Like the Book of Genesis, Tolkien’s conception of the Void is as a pure Spirit showing God the Father as Eru-Iluvatar[4] and the Ainur(angels) that he has brought forth. For the second children (Men), Tolkien diverges from both Norse and Biblical renderings.

 

It may be worth noting the similarities between Loki and the character of Melkor before he becomes that baneful spirit which Fëanor denounces as Morgoth.

 

Both are spirits of malice, and both like to perpetrate their plots secretly through others who shield them from all blame. Melkor's method of spreading vile and harmful rumors so subtly that they cannot be traced back to him is well known to readers of The Silmarillion. Similarly Loki, having learned that Baldr the beloved is vulnerable only to arrows of mistletoe, does not shoot one at Baldr himself but covertly persuades blind Hodur to do so, killing Baldr. And when Hel, the ruler of the underworld, agrees to release Baldr if every living creature on Midgard will weep for him, Loki assumes a disguise and alone refuses to join in the universal weeping, feeling safe enough behind his change of shape. Finally, at Ragnarok he turns against his fellow gods and guides the fire giants from Muspell to the plain of Vigrid, where the Einherjar are all to be defeated and slain again. So Loki is no mere mischief-maker, as he is sometimes portrayed by some who have written about him, but a full-fledged evildoer, a murderer.

 

Concerning Elves – here we see that they play a prominent part in both Eddas even though there is no indication of any detailed physical description  The Light Elves live in a region called Alfheim and are considered to be “fairer than the Sun to look upon”. The Dark Elves live underground in a region called  Svartalfheim and are “blacker than pitch”. There seems to be a great kinship between the Elves and Asgard.  Aegir, the God of the Sea, gives a feast where he invites elves as well as gods and all sit  and mingle at the same table. Frey desiring to possess Gerd, laments “ no elf, no god will grant my prayer,” and when Skernir comes, Gerd asks “Are you one of the elves, are you one of the gods?” Tolkien seems to use the ideas from the Eddas to formulate what an Elf truly was and their high station despite many ancient misrepresentations.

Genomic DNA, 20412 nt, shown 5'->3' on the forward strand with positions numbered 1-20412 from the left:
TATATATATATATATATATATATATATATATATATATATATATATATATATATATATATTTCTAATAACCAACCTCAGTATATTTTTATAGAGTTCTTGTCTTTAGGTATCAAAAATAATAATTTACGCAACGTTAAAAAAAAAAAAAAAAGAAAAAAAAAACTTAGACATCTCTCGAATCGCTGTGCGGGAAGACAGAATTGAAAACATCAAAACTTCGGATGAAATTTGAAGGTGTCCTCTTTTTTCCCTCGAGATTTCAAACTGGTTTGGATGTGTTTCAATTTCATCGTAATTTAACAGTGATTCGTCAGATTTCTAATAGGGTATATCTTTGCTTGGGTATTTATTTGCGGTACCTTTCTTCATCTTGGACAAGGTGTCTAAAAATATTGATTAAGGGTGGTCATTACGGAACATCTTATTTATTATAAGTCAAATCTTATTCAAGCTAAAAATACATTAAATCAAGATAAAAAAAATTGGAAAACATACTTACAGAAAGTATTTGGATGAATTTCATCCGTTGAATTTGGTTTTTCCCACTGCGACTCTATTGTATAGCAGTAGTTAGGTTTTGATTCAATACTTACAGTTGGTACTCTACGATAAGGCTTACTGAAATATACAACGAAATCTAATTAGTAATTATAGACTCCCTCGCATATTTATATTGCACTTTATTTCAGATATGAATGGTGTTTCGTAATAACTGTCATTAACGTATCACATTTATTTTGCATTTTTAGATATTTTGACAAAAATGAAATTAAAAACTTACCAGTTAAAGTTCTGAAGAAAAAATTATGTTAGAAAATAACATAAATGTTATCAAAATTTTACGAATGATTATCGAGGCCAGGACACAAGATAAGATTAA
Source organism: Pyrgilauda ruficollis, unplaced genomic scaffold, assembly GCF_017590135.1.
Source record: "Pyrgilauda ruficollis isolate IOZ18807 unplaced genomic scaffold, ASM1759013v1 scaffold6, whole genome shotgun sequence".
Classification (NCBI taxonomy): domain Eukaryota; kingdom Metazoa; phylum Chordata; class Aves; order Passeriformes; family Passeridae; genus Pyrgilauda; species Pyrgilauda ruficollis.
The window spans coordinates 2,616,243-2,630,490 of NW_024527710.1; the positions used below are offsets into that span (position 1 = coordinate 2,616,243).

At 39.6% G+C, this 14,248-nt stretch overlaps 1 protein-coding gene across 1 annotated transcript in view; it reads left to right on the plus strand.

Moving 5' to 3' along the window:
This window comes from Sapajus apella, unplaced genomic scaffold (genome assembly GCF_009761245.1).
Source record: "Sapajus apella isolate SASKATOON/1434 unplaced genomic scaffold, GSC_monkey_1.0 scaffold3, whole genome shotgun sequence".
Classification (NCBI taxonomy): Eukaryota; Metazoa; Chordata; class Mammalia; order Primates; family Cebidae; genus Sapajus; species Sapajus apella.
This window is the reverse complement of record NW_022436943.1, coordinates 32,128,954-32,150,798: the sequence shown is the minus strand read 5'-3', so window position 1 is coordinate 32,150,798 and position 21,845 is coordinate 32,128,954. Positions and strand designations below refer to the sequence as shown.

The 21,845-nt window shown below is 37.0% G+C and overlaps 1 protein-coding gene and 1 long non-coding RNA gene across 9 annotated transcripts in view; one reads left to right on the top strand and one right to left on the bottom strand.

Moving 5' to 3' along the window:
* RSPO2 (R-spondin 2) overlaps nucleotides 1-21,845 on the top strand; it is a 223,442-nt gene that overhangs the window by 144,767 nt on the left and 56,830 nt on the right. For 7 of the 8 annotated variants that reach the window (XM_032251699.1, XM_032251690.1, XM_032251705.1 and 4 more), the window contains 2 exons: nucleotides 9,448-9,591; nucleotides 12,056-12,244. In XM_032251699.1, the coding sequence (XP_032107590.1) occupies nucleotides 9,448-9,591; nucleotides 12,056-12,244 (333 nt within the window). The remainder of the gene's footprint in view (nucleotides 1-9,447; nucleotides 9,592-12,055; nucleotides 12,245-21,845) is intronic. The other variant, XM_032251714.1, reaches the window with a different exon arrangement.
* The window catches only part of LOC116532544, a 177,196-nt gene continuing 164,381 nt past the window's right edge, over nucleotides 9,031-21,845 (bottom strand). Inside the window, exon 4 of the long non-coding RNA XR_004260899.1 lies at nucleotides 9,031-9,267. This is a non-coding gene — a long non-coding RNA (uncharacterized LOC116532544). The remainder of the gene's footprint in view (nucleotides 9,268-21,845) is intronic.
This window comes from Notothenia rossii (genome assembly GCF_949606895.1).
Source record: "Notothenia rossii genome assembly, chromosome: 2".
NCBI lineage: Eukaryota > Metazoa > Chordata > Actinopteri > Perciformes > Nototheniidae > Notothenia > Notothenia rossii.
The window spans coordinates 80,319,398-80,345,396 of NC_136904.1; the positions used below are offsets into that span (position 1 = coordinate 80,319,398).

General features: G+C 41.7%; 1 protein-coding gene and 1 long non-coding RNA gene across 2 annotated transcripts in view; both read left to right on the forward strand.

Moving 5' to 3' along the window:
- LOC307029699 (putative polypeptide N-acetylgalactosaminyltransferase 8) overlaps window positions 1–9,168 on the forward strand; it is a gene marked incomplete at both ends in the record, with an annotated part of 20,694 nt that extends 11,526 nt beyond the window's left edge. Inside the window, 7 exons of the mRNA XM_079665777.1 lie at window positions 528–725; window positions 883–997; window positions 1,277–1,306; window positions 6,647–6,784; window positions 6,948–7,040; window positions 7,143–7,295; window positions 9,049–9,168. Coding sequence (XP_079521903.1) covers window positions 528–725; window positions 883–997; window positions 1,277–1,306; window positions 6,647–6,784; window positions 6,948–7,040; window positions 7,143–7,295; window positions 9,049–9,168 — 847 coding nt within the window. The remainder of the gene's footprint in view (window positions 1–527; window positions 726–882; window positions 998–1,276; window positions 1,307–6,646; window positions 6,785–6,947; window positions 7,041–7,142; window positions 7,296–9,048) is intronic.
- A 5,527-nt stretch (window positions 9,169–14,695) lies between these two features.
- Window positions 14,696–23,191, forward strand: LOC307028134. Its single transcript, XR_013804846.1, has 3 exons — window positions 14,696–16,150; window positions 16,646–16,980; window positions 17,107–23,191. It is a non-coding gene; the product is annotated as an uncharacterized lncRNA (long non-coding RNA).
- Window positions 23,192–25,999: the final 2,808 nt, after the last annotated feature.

Like the Elves, the Dwarves have dwellings of their own on the outer edge of Midgard, in regions appropriately called Darkdale and Everfrost since the Dwarves prefer darkness and a far northern region where the sun is weak and cold.

 

Among the chief works forged by their skills are a sword which will never rust and will easily cut through iron ("The Wakening of Angantyr"); a ship, Skidbladnir, which will always have a favorable wind wherever it sails, can hold all the gods, and when not in use can be folded together like a cloth and be kept in a pocket ("The Deluding of Gylfi"); and a mead which makes anyone who drinks it "a poet or a scholar" ("Poetic Diction" in The Prose Edda)[5] .